Capture Methods

Long-lining is a globally recognised commercial fishing technique often used to target swordfish, tuna, halibut and many other fish species. It is also an effective tool for catching sharks and allows scientists to monitor their abundance and distribution as well as population demographics. It uses a long-line, called the main line, with baited hooks attached at intervals by means of branch lines called gangions. A gangion is a short length of line, attached to the main line using a clip, with the hook at the other end. Long-lines are classified mainly by where they are placed in the water column i.e. at the surface or on the bottom. Lines can be set through use of anchors or left to drift. Hundreds or even thousands of baited hooks can hang from a single line.
At the sharklab
The marine environment at Bimini is diverse with habitats ranging from semi-enclosed shallow flats bordered by mangroves, to seagrass beds and coral reefs sloping to the deep pelagic zone. The plankton-rich waters that flow in daily with the tides from the Gulf Stream generate pristine waters and environments for a diversity of marine animals. BBFSF use two longline techniques that allow us to survey shark population demographics, movement and growth around the Bimini Islands both in shallow and deep water habitats.
Shallow water:
BBFSF has been long-lining since 1990. Currently we set five lines monthly, four run north to south down the east side of the main lagoon and the fifth, “wild card” line, is a roaming line that is deployed in a new location each set. Our lines are designed for the shallow sandy bottom waters in Bimini, being 500m in length with 15 gangions positioned at 30m intervals, secured with anchors and marked with floats at each end. Circle hooks are used to avoid foul hooking and reduce by-catch i.e. capture of non-shark species. Lines are typically set in the early afternoon, soak for 24hrs and checked every 3-5 hrs. 
Photo Credit: Matthew D Potenski
Deep water:
In 2005 BBFSF began setting a deep line during its University courses to sample the elasmobranch fauna in the deep waters off Bimini. The main line is 300 or 400m in length (depending on depth set at) with between 4 and 30 hooks, positioned at regular intervals in the last 30m. The line is designed so that the bottom section rests on the seabed with concrete block and anchor, rigged with a break-away mechanism in case of entanglement. This is then attached to two large polyballs at the surface, allowing us to recover the line.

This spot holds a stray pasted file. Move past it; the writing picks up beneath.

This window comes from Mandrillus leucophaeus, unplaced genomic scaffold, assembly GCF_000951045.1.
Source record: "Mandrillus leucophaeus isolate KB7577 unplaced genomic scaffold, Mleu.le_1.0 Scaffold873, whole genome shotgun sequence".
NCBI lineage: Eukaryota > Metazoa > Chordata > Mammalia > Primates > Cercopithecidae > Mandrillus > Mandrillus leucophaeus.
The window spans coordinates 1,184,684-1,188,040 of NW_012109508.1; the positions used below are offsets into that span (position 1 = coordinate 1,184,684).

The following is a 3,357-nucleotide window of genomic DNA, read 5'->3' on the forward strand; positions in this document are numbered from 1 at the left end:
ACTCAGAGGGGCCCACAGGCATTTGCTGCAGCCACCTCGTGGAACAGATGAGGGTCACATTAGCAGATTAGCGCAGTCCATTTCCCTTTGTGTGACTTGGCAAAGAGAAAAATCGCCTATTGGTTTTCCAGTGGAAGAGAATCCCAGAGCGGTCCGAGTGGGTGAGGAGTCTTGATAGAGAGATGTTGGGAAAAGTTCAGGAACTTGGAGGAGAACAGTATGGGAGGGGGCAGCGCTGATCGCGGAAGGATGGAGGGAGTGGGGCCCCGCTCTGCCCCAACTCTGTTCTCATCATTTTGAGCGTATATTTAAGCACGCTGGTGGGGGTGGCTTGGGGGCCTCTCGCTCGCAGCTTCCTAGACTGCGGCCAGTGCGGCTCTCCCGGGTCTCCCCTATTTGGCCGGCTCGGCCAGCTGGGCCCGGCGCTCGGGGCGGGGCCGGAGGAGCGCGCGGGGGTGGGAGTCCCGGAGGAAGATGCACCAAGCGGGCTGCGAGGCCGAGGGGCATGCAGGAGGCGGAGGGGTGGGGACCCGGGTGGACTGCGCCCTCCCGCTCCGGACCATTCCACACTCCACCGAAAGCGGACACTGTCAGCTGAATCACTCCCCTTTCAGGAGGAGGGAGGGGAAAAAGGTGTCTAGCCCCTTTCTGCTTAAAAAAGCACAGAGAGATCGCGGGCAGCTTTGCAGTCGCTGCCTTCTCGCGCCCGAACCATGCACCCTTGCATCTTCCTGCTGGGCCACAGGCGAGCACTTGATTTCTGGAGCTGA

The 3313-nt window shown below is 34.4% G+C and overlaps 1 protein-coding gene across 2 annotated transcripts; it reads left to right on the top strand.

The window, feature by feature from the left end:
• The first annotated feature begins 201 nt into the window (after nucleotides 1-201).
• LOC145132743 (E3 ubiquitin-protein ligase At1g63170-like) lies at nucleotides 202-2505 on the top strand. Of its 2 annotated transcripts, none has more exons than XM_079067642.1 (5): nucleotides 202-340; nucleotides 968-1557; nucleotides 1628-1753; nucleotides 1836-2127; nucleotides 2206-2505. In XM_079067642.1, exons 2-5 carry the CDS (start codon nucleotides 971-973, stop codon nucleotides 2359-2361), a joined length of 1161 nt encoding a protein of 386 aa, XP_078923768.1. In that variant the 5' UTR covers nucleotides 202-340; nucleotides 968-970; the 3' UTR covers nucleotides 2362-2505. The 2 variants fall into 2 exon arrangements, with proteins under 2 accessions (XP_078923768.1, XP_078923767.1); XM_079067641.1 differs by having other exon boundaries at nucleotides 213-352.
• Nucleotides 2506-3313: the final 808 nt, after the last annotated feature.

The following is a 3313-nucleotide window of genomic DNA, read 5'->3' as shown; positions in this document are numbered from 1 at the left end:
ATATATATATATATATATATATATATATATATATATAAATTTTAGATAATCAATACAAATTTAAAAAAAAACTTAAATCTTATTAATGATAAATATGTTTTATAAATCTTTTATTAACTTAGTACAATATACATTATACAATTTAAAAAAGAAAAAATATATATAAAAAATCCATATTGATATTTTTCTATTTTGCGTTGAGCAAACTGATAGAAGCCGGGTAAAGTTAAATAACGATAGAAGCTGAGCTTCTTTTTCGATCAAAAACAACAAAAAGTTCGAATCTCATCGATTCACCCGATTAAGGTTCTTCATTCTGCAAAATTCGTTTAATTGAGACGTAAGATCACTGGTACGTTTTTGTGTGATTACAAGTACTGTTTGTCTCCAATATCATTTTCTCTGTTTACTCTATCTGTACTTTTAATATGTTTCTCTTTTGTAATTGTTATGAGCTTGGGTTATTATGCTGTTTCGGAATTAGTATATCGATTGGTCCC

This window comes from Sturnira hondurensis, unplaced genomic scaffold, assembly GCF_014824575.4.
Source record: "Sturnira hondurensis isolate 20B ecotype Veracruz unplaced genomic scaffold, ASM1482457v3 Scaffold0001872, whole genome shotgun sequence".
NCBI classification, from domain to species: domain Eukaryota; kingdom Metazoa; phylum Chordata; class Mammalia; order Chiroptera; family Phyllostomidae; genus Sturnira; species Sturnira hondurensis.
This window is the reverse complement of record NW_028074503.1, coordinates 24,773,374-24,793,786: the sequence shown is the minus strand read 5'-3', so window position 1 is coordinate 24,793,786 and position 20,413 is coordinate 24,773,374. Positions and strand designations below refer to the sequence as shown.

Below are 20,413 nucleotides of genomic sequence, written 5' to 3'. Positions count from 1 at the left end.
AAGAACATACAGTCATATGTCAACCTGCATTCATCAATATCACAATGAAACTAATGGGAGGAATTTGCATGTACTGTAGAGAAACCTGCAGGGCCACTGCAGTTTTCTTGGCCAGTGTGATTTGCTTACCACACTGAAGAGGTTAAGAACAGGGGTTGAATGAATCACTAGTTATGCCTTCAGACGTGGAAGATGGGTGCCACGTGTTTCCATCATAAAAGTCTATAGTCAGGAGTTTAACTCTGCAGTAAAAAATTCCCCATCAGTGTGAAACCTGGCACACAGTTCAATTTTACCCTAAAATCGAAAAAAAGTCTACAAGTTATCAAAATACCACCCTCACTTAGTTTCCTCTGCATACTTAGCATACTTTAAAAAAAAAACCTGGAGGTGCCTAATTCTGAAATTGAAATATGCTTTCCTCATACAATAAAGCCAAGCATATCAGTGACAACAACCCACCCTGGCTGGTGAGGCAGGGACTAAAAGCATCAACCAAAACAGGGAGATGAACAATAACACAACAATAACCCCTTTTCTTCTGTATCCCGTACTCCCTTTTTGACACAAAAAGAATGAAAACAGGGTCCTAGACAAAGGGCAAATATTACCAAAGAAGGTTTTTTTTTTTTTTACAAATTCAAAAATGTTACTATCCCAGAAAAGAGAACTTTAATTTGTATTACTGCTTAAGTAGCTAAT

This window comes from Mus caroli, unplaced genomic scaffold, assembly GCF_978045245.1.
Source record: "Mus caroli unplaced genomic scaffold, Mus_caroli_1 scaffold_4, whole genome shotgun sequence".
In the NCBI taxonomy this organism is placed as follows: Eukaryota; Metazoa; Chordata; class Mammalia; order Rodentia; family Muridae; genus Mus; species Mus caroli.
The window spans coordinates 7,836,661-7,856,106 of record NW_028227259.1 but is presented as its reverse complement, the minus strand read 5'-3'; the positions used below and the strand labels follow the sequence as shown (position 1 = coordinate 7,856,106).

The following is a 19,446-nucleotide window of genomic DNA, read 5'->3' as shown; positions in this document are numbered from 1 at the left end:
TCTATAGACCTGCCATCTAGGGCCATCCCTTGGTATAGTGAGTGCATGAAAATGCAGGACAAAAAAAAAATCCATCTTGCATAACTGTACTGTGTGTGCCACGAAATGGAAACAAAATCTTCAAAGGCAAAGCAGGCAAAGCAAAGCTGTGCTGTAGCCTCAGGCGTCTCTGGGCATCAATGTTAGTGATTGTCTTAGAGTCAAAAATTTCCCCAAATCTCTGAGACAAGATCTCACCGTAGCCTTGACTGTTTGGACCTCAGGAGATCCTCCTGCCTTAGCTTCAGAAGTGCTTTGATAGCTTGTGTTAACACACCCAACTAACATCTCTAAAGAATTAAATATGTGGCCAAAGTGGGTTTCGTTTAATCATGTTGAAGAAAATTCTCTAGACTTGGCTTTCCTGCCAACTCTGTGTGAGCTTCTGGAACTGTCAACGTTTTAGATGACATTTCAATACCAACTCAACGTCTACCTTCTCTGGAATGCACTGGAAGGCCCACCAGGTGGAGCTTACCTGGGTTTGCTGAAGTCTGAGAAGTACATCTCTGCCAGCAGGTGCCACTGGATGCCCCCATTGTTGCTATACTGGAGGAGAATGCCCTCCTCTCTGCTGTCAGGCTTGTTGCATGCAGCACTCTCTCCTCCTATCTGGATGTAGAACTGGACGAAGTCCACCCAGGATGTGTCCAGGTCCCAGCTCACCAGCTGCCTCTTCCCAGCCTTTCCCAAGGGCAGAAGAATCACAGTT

When targeting large tiger sharks we set early in the morning and haul just after lunch using 4 large baits on 20/0 circle hooks. We are also able to target smaller deep water species, such as bigeye sixgill (Hexanchus nakamurai). During these sets we include 30 smaller baits on 8/0 circle hooks and deploy over night. An electric pot hauler attached to a boom and pulley is used to pull the lines, taking ~30 minutes to haul the main line back onboard the boat before reaching the baits.
Once captured sharks are secured to our research vessel through tail and or pectoral fin ropes and processed for biological information including: species, sex, size (pre-caudal, fork and total lengths) and fin samples for genetic and stable isotope analysis. Sharks > 130 cm (total length) are also tagged with a Casey dart from the National Marine Fisheries Service (see Identification tags). Lemon sharks (Negaprion brevirostris) are further marked with a Passive Integrated Transponder (PIT, RFID) microchip tag adding to our long term data set for this species (Research Techniques - Identification Tags). Additional comments about the shark (i.e. hook location, mating scars etc) and environmental conditions (i.e. depth, temperature) are also recorded. Finally the hook is removed and the shark released. For results from our longline program please see current and past research.
Photo Credit: Matthew D Potenski